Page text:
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Records, a surprise & a lot of tweeting going on
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LONDON (AP) — Around the 2012 Olympics and its host city with journalists from The Associated Press bringing the flavor and details of the games to you:

THE DAY’S ACTION: So, two more swimming world records were broken on Sunday and Spain’s highly favored football team tumbled out of medal contention after losing to Honduras.

American Dana Vollmer won the 100 butterfly in a world record and was followed by Cameron van der Burgh of South Africa, who set a world mark to win the 100-meter breaststroke.

The biggest surprise of the day came from France’s 4x100-meter freestyle relay team, which upset the favored United States and Australia.

GATES HERE: AP’s Steve Wade saw Bill Gates as he slipped into the table tennis venue to watch Ariel Hsing. “I’m wishing her good luck but she has a really great opponent,” said Gates. “She’s done very well to get this far.”

He asked if Gates had ever won a point off Hsing. “Not legitimately. She beat me when she was 9, easily. She has been nice to me in social situations.”

TWITTER TRASH TALK: Hope Solo’s angry Twitter rants are U.S. coach Pia Sundhage’s latest challenge.

The U.S. women’s soccer team won 3-0 Saturday against Colombia, but Solo, the U.S. goalie, took exception on Twitter to comments by her former colleague Brandi Chastain, who is now a TV commentator.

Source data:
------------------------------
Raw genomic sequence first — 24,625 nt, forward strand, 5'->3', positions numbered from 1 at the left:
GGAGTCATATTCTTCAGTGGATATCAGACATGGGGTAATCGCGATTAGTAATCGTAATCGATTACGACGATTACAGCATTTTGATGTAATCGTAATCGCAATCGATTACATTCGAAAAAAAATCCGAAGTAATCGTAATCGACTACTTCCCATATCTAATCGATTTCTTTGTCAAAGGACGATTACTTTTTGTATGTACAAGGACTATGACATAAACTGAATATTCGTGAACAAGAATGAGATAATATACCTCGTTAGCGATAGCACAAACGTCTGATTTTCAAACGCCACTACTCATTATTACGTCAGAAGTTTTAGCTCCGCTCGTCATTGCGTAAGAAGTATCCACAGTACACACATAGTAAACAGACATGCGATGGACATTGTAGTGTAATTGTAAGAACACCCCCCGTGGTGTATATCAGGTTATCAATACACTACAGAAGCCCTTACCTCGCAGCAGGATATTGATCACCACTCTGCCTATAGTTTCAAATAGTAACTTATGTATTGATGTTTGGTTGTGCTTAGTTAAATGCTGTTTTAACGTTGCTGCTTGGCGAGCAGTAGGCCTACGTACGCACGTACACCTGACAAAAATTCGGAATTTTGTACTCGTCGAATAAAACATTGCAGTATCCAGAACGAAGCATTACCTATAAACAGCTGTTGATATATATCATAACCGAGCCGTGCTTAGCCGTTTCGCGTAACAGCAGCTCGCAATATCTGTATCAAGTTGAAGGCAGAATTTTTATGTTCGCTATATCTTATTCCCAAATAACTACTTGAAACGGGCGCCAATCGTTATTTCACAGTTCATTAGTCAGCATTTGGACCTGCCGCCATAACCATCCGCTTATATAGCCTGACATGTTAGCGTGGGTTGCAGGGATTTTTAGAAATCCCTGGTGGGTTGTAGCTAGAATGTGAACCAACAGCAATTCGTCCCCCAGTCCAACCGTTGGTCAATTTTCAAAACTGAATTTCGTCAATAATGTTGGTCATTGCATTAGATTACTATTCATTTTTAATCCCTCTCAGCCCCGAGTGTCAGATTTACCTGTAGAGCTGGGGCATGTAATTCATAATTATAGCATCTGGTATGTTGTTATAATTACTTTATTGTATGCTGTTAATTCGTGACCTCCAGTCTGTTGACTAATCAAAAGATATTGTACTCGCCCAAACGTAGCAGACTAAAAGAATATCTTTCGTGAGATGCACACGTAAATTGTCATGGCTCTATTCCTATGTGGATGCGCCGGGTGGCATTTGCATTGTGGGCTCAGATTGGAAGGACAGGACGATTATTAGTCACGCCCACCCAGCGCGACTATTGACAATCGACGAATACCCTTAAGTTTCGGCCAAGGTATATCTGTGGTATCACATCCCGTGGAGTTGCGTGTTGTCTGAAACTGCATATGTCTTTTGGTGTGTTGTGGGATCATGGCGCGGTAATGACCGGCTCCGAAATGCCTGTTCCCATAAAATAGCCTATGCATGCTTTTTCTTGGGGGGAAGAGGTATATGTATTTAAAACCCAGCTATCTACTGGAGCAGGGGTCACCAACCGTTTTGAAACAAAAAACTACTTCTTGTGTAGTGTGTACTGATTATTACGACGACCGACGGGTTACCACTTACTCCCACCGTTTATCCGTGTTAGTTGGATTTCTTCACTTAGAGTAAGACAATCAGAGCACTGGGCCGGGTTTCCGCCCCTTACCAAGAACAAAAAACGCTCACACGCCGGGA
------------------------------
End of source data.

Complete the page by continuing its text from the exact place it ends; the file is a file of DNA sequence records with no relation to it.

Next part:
“The game has changed from a decade ago,” Solo tweeted.

Sundhage says she spoke with Solo and reminded her that the most important thing now is the team’s next Olympic game against North Korea on Tuesday. But the coach says she’s not going to bother stopping her star goalie from tweeting.

“It’s all about the next game,” Sundhage said.

LOW EXPECTATIONS: British swimmer Rebecca Adlington was probably the most surprised by her bronze medal swim in the 400 meters final.

Her tweet from earlier Sunday: “Just sneaked into tonight’s final in 8th place! Not expecting anything tonight, all I can do is my best :-) thank you for all the support.”

SOLDIERS FOR FREE: AP’s Cassie Vinograd says some of those empty seats that have been a feature of the games so far are being filled by uniformed British soldiers at the women’s gymnastics event. They’ve taken up about eight rows.

Still, many seats in the lower level remain unaccounted for.

BRITS AND HOOPS: Football’s the undisputed king of sports in Britain. But basketball is capturing the imagination here at the Olympics.

After being disappointed in the road race on Saturday, Britons flocked to the basketball arena for their team’s hoops opener against Russia.

The upper level is jammed, the Union Jack is flying proudly and the crowd is roaring at every basket by Luol Deng or Joel Freeland.

YIKES FROM YI: So far Chinese basketball star Yi Jianlian has had difficulty finding playing time in the NBA.

That may change. After scoring 30 points and grabbing 12 rebounds Sunday in a loss to a Spanish team full of NBA players, Chinese coach Bob Donewald says he has no idea why his best player can’t get minutes stateside.

“I don’t know why he didn’t play in Dallas but I think he’s one of the best players in the world,” Donewald says. “And he showed that tonight.”